Info & Resources



During any climbing expedition the golden rule in acclimatization is to climb high and to sleep low. Acclimatizing takes time and there are no safe shortcuts. All our expedition itineraries have been carefully planned in order to avoid altitude problems, although we need to mention that every person reacts in a different way to altitude. We therefore strongly advise you to arrive in Quito two or three days before the start of your program.


Acclimatization Hikes are Extremely ImportantAcclimatization is very important, especially during the initial phase of the trip. Over the years we have found that some of our clients ignore how important it is to be well acclimatized, it determines a big part of the enjoyment of the trip. Acclimatization has nothing to do with fitness, age or gender.


When travelling in the Ecuadorian Andes / highlands it is important to rest the first day and drink lots of fluids (water please!). Two good rules are the following: climb high sleep low; and plan on interval gains of altitude never more than 1.000 m / 3,000 ft per 24 hours.


Acute Mountain Sickness
Altitude illness is primarily a result of a decreased oxygen concentration in the blood caused by the lower atmospheric pressure at high altitude. Medical problems associated with it include normally a number of uncomfortable symptoms like headaches and nausea, which can be described as mild AMS.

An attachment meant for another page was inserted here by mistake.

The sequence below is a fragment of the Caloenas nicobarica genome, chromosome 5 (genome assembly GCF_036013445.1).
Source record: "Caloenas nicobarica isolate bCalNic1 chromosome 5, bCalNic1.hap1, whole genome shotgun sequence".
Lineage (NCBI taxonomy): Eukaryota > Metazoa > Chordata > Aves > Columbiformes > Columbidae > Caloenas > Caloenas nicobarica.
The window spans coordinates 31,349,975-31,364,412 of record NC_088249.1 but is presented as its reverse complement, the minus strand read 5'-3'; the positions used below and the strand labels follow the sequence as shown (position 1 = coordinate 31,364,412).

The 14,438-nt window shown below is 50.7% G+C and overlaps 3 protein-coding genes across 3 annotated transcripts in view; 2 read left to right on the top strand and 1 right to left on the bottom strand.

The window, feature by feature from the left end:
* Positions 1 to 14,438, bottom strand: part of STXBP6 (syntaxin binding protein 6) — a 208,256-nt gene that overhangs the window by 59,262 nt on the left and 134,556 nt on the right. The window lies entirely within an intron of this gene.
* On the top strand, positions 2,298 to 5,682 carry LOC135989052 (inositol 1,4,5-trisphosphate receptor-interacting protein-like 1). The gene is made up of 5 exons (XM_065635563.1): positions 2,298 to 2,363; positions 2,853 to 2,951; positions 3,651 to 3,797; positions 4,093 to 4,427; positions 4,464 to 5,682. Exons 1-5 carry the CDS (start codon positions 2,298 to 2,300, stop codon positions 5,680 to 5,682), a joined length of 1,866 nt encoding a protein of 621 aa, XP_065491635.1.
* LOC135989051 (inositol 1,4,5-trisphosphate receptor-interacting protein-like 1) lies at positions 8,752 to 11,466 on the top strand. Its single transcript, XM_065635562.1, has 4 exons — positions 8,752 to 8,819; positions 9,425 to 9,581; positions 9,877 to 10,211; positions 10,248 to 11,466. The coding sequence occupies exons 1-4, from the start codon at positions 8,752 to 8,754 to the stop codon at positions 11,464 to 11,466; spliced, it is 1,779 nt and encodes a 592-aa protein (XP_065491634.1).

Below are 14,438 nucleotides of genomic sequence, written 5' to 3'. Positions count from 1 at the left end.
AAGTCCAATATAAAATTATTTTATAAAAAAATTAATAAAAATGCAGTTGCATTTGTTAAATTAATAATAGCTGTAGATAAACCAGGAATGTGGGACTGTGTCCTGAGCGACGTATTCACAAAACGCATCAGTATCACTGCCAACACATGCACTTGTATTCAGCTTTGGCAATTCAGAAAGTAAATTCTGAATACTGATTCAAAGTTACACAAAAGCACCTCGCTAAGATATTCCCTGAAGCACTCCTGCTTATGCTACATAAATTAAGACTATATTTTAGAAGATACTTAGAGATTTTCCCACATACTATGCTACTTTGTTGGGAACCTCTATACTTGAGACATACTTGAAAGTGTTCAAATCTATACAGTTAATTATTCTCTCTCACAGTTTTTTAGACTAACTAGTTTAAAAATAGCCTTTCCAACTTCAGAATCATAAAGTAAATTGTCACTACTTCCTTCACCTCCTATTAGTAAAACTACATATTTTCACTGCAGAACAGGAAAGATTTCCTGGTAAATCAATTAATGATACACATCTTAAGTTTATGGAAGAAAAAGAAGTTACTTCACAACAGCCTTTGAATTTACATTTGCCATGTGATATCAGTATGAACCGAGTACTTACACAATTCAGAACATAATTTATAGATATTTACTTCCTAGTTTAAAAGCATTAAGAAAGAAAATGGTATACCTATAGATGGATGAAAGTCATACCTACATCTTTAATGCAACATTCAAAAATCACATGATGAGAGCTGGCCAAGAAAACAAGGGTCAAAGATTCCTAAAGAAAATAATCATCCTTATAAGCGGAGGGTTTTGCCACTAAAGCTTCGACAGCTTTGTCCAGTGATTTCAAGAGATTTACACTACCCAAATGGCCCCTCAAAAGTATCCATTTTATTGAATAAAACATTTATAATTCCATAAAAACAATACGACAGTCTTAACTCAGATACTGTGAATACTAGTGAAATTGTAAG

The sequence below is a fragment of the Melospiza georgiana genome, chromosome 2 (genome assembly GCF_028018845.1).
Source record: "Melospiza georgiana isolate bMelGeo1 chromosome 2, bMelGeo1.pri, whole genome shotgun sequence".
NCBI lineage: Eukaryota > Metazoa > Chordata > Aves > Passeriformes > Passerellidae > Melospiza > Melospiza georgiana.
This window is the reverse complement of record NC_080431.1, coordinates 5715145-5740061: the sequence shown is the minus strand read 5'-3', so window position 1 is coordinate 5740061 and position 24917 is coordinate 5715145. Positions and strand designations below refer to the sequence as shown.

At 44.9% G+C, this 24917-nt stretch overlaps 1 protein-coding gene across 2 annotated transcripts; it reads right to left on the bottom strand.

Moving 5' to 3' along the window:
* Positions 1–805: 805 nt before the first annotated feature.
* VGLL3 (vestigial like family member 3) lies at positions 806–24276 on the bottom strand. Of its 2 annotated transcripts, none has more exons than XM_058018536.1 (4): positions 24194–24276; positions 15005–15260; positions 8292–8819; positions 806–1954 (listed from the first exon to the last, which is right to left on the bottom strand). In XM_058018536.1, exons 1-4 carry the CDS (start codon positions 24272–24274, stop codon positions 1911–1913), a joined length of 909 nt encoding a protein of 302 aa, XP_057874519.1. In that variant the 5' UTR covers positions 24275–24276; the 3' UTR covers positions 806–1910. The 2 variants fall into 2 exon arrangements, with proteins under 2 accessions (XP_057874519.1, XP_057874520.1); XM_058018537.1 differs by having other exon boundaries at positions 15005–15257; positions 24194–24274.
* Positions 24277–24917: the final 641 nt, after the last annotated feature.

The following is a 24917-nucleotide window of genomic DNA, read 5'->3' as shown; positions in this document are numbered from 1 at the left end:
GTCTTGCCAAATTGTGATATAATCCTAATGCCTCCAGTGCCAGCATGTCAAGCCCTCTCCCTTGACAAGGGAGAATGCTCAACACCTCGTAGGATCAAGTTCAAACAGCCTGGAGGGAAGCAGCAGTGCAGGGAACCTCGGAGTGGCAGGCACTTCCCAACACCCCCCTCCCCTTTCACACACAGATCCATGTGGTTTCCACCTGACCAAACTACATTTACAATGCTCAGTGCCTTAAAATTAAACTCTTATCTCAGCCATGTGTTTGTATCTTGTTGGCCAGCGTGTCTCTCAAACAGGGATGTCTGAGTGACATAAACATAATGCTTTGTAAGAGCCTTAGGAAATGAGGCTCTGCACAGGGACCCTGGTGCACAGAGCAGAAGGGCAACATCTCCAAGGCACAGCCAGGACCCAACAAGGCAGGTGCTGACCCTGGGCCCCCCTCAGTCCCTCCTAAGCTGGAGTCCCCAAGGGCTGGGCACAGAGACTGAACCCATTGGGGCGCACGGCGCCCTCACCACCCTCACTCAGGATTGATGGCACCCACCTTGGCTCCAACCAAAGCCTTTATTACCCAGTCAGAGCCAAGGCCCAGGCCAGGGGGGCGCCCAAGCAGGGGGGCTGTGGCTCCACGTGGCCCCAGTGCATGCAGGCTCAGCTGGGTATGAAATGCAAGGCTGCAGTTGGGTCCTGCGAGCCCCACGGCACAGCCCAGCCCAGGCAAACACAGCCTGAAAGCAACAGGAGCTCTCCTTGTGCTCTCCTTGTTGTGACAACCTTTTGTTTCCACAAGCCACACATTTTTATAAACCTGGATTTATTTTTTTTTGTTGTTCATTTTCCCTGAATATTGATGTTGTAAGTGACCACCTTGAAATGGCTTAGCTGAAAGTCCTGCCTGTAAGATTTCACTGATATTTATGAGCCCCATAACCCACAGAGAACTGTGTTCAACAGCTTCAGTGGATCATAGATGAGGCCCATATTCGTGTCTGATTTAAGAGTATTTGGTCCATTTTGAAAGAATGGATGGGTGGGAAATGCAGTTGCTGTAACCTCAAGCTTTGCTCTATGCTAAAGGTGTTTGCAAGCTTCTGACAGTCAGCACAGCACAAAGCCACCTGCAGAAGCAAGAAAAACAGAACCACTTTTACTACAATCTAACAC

However, in some cases mild AMS may develop into severe AMS. There are two forms of severe AMS and they can occur separately or together: HIGH ALTITUDE CEREBRAL EDEMA (HACE), and HIGH ALTITUDE PULMONARY EDEMA (HAPE). Both can be fatal if not recognized and treated in time. Every person who suffers from SEVERE AMS should be taken to a lower altitude immediately. People who rush the acclimatization process are more vulnerable to AMS (see below acclimatization).


Several specialists in high altitude medicine, recommend the use of Acetazolamide (commercially known as Diamox), taken as a prophylactic.
The consumption of Diamox is a personal decision; please talk to your own doctor before taking it.


Safety in Ecuador


Ecuador, in general is a safe country, but we should mention some tips of advice.